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HE deserved estimation in which the Tranfactions of the various Societies in Great Britain, as well as upon the Continent, have hitherto been held, is a circumstance so well known, that nothing in this place need be faid upon the fubject; but the lucubrations of the Afiatic Society have not been fo widely diffused. Nearly the whole of the impreffion of the Afiatic Researches is diftributed in the Eaft Indies, therefore very few copies reach Europe; and this, among other reafons, has given rife to the prefent Publication. To fuffer fo many valuable Papers, on a vast variety of Literary, Scientific, and Antiquarian Subjects, to lie buried on the shelves of a few perfons, would have been an unpardonable offence; but to rescue from a kind of oblivion, and to present to their Countrymen in Europe, a regular series of the Papers communicated to the Afiatic Society, is the intention of the Undertakers of the prefent Work. This Society, it is well known, had the late excellent and learned Sir WILLIAM JONES for its Founder, and for its Prefident many years; but fince he has favoured the world with an account of its origin in the First Volume of the Work, we shall content ourselves with referring our Readers to that discourse, wherein they will find an ample display of its utility, and a detail of its objects of pursuit,
In the Differtation on the Religious Ceremonies of the Hindus, p. 361 of the prefent Volume, the author cites a paffage which appears to have reference to the creation of the universe, and which feems, upon the whole, to bear fome refemblance to the account given by Mofes in the Pentateuch. This naturally leads us to confider the antiquity of both the Mofaic and Hindu Scriptures, and to compare, in fome measure, the accounts given in each work relative to that important fact.
The writings of Moses have generally been confidered as more ancient than thofe of any other perfon; but the Hindu Scriptures, fo far as the refearches of feveral learned men have extended, appear to be of very high antiquity, and are even carried by fome beyond the time of the Hebrew Lawgiver. Sir W. JONES, in his Preface to the "Inftitutes of Hindu Law, or the Ordinances of MENU, according to the Glofs of CULLU'CA," carries the highest age of the Yajur Véda 1580 years before the birth of CHRIST, which is nine years previous to the birth of MOSES, and ninety before MOSES departed from Egypt with the Ifraelites. This date, of 1580 years before CHRIST, feems the more probable, because the Hindu fages are faid to have delivered their knowledge orally. CULLU'CA BHATTA produced, what may be faid to be very truly, the shortest, yet the most luminous; the least oftentatious, yet the most learned; the deepest, yet the most agreeable, commentary on the Hindu Scriptures, that ever was compofed on any author, ancient or mo
dern, European or Afiatic; and it is this work to which the learned generally apply, on account of its clearness. We fhall not, however, take up your time with a differtation on the exact age of either the Hebrew or the Hindu Scriptures; both are ancient: let the learned judge: but fome extracts from the Hindu and Hebrew accounts of the creation, may ferve to fhew how much they agree together: whether the Hindu Bráhmens borrowed from MOSES, or MOSES from the Hindu Bráhmens, is not our prefent inquiry.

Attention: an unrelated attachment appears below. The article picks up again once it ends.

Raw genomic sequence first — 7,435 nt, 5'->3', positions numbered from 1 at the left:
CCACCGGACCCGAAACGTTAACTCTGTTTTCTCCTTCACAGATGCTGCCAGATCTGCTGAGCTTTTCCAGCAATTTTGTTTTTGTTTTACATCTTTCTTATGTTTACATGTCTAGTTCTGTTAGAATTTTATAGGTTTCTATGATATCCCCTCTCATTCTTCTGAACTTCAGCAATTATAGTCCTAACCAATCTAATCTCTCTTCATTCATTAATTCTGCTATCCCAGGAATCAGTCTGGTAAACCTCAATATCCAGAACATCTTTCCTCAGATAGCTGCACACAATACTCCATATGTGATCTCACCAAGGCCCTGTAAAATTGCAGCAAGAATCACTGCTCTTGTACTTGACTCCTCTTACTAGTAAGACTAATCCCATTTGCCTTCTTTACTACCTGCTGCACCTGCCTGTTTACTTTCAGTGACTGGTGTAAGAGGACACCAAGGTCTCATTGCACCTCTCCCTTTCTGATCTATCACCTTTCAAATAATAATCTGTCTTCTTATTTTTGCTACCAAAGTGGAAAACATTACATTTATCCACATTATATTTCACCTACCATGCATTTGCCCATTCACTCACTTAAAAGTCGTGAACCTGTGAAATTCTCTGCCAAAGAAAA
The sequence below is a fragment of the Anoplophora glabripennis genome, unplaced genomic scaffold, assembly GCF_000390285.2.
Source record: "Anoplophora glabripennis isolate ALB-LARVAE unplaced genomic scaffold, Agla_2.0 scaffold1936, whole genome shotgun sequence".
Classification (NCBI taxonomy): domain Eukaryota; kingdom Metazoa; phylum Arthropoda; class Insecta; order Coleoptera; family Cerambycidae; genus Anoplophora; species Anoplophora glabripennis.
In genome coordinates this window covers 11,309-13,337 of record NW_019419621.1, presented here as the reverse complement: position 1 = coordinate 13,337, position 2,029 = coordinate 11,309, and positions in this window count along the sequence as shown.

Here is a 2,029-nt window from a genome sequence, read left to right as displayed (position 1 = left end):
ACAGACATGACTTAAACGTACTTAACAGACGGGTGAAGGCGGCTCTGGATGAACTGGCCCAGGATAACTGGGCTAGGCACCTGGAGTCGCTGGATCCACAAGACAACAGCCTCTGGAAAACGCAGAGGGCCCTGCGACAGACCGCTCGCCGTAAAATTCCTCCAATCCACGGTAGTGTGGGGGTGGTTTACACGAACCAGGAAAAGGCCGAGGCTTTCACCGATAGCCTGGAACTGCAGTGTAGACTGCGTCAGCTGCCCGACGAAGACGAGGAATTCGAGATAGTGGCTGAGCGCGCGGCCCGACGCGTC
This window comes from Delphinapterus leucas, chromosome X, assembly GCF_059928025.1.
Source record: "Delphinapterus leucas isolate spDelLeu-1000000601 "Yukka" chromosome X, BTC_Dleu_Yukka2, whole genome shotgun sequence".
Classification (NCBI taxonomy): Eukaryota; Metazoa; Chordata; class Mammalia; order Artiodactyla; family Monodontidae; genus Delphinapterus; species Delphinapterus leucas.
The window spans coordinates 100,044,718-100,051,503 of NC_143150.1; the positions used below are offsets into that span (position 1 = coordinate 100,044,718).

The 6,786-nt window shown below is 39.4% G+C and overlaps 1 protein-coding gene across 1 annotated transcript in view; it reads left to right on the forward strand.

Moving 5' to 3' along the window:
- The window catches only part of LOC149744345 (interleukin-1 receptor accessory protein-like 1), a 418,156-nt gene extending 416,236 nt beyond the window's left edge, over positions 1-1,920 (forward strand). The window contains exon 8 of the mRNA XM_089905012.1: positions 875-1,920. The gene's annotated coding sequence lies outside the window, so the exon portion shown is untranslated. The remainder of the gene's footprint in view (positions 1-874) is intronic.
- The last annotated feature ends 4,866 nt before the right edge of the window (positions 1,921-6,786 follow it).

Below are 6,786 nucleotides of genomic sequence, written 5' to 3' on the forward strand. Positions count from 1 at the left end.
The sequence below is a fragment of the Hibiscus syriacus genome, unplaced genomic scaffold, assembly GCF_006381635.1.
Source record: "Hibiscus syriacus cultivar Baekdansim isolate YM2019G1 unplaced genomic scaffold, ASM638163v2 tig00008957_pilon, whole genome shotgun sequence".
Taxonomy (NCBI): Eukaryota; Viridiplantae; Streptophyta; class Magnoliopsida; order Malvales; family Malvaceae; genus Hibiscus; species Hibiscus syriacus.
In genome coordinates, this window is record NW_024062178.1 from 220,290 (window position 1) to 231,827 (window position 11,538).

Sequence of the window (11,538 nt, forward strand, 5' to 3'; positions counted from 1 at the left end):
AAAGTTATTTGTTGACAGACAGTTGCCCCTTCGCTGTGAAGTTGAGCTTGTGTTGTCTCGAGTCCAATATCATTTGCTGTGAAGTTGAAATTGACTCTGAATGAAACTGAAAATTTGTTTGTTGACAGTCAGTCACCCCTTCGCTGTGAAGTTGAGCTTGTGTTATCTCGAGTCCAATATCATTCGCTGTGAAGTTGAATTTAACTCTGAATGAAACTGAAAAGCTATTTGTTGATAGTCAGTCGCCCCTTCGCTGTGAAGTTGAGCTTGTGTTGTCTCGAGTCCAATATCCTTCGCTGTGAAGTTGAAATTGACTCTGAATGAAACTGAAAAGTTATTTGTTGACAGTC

Extracts from the Laws of
THIS univerfe exifted only in the firft divine idea yet unexpanded, as if involved in darkness, imperceptible, undefinable, undifcoverable by reafon, and undif covered by revelation, as if it were wholly immerfed in fleep. (Chap. i. 5.)
Then the fole felf-existing Power, himself undifcerned, but making this world difcernible, with five elements, and other principles of nature, appeared with undiminished glory, expanding his idea, or difpelling the gloom. (Ib. 6.)
He, whom the mind alone can perceive, whofe effence eludes the external who has no vifible
Extracts from the Writings of Moses.
In the beginning God created the heaven and the earth. (Gen. i. 1.)
parts, who exifts from eternity,even HE,the foul of all beings, whom no being can comprehend, fhone forth in perfon. (Ib. 7.)
He,having willed to produce various beings from his own divine fubftance, firft with a thought created the waters, &c. (Ib. 8.)
The waters are called nárá,because they were the production of NARA, or the fpirit of God; and, fince they were his firft ayana,or place of motion, he thence is namedNA'RA'YANA,Ormoving on the waters. (Ib. 10.)
From THAT WHICH IS, the first cause, not the object of fenfe, exifting every where in fubftance, not exifting to our perception, without beginning or end, was produced the divine male. (Ib. 11.)
-He framed the heaven above,and the earthbeneath: in the midft he placed the fubtile ether, the eight regions, and the permanent receptacle of waters. (Ib. 13.)